OBJECTIVES: To estimate the lifetime absolute risks of hip and other osteoporotic fracture in Belgian women aged 60 years and to examine the effect of changes in baseline population fracture risk and ... [more ▼]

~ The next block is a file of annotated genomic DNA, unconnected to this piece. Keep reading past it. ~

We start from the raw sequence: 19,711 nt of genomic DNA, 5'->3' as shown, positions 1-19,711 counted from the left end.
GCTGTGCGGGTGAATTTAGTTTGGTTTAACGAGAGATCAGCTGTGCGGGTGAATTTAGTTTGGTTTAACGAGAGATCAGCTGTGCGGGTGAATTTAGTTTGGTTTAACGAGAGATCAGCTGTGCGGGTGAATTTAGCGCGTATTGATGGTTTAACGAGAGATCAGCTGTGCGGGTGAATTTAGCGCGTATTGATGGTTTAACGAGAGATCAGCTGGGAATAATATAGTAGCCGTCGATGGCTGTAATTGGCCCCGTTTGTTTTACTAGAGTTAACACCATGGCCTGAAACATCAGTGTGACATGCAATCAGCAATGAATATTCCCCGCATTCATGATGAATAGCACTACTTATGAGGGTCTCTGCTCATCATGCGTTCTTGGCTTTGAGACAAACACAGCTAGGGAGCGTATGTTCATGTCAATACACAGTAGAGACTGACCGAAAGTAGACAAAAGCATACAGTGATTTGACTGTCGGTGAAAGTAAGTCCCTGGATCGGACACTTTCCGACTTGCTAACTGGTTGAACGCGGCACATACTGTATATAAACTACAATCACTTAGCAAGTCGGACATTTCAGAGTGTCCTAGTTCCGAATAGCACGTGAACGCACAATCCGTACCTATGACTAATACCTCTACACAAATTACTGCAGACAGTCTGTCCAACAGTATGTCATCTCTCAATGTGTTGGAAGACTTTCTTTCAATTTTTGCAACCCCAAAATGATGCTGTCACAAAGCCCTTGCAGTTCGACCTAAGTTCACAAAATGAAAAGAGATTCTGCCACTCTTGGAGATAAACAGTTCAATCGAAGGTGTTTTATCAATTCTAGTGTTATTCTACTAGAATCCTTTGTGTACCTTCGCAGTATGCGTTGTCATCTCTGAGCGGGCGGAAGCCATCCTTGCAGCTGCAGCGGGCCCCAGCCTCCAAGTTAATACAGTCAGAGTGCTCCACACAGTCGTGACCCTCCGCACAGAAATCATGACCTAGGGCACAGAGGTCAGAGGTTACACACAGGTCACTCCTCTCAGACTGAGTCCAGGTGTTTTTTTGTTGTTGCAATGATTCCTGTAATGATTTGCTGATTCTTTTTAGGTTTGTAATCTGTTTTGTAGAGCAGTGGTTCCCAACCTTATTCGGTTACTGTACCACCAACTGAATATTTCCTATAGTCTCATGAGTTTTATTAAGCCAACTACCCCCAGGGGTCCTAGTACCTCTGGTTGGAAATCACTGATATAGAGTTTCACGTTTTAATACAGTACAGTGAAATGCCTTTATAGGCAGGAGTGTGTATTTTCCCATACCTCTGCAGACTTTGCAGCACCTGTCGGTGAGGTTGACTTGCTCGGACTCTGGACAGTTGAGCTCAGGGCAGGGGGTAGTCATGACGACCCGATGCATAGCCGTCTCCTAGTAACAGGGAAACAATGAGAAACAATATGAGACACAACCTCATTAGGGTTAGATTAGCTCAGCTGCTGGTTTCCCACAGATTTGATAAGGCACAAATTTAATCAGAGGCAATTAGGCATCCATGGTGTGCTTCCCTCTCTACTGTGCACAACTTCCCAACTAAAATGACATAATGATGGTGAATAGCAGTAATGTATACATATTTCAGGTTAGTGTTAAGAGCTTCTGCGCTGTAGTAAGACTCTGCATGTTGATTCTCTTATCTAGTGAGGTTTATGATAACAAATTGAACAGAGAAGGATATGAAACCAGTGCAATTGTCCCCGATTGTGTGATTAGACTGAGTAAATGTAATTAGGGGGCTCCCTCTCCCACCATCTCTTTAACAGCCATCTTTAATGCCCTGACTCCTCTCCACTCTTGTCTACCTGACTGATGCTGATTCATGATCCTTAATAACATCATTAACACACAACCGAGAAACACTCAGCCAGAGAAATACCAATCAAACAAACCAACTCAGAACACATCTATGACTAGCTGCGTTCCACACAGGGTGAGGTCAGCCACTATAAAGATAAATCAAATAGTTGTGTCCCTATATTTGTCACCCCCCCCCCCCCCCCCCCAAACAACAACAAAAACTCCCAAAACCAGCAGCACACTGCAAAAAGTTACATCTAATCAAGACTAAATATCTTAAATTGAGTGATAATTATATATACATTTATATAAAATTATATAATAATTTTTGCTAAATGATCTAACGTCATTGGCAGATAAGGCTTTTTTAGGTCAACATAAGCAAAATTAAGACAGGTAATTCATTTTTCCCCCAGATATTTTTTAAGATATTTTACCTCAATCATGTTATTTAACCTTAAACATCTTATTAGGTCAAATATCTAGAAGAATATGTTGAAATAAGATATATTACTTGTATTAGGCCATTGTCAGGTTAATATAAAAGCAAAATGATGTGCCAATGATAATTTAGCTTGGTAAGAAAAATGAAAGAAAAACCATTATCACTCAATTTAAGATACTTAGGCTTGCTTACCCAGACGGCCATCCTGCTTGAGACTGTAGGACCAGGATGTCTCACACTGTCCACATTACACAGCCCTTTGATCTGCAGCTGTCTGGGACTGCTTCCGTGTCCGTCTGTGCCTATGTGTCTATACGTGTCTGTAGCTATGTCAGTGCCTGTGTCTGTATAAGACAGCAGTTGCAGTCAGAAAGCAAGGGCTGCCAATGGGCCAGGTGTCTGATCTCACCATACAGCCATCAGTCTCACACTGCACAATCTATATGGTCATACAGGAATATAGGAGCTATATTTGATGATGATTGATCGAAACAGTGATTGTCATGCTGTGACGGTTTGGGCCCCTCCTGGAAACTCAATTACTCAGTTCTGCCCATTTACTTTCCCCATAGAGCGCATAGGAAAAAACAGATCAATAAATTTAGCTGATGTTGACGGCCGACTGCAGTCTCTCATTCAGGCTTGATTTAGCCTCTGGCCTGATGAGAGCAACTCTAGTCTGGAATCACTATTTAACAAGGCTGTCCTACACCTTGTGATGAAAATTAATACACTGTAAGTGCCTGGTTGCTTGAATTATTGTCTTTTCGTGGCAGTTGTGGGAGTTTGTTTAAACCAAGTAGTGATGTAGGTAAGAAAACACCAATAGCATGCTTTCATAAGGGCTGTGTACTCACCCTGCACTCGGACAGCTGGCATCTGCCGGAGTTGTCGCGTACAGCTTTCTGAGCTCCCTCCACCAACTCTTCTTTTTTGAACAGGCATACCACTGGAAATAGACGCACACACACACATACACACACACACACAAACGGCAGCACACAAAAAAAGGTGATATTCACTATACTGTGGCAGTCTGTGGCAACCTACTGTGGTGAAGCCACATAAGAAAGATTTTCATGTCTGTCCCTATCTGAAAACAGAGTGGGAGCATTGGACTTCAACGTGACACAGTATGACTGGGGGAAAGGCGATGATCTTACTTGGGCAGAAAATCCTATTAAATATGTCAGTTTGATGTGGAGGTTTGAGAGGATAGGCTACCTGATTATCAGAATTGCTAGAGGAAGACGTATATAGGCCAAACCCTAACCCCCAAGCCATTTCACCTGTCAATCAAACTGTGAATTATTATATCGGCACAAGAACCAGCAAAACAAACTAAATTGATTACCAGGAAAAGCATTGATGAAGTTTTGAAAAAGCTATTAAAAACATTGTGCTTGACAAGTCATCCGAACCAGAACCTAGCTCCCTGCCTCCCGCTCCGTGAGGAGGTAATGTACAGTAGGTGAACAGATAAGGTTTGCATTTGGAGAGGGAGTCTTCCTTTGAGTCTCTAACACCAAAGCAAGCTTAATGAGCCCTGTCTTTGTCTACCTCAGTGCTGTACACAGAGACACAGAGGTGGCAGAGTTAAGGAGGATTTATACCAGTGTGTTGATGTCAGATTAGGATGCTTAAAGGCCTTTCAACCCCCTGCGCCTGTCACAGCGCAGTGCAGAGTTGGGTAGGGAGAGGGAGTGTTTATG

OBJECTIVES: To estimate the lifetime absolute risks of hip and other osteoporotic fracture in Belgian women aged 60 years and to examine the effect of changes in baseline population fracture risk and changes in life expectancy. MATERIALS AND METHODS: Estimates were performed using a Markov microsimulation model and were based on the incidence of first fracture as well as life expectancy. Baseline scenario included projected mortality rates and increasing fracture incidence by 1% per year. Alternative scenarios were performed on age, life expectancy and trends in fracture incidence. Lifetime fracture risk for osteoporotic population (T-score <or= -2.5) was also estimated. RESULTS: In the baseline scenario, lifetime absolute risks of hip fracture and of any major osteoporotic fracture (hip, clinical vertebral or wrist) were respectively 24.8% and 44.3%. Alternative scenarios showed that when assuming no change of age-specific fracture rates over time, these lifetime risks were 18.3% and 35.2%, while these values were 20.0% and 38.3% assuming no future mortality reductions. For osteoporotic women, these values were respectively 34.5% and 51.5%. CONCLUSION: We conclude that absolute lifetime fracture risks are substantial and that trends in fracture incidence and changes in life expectancy have a marked impact on absolute lifetime fracture risks. [less ▲]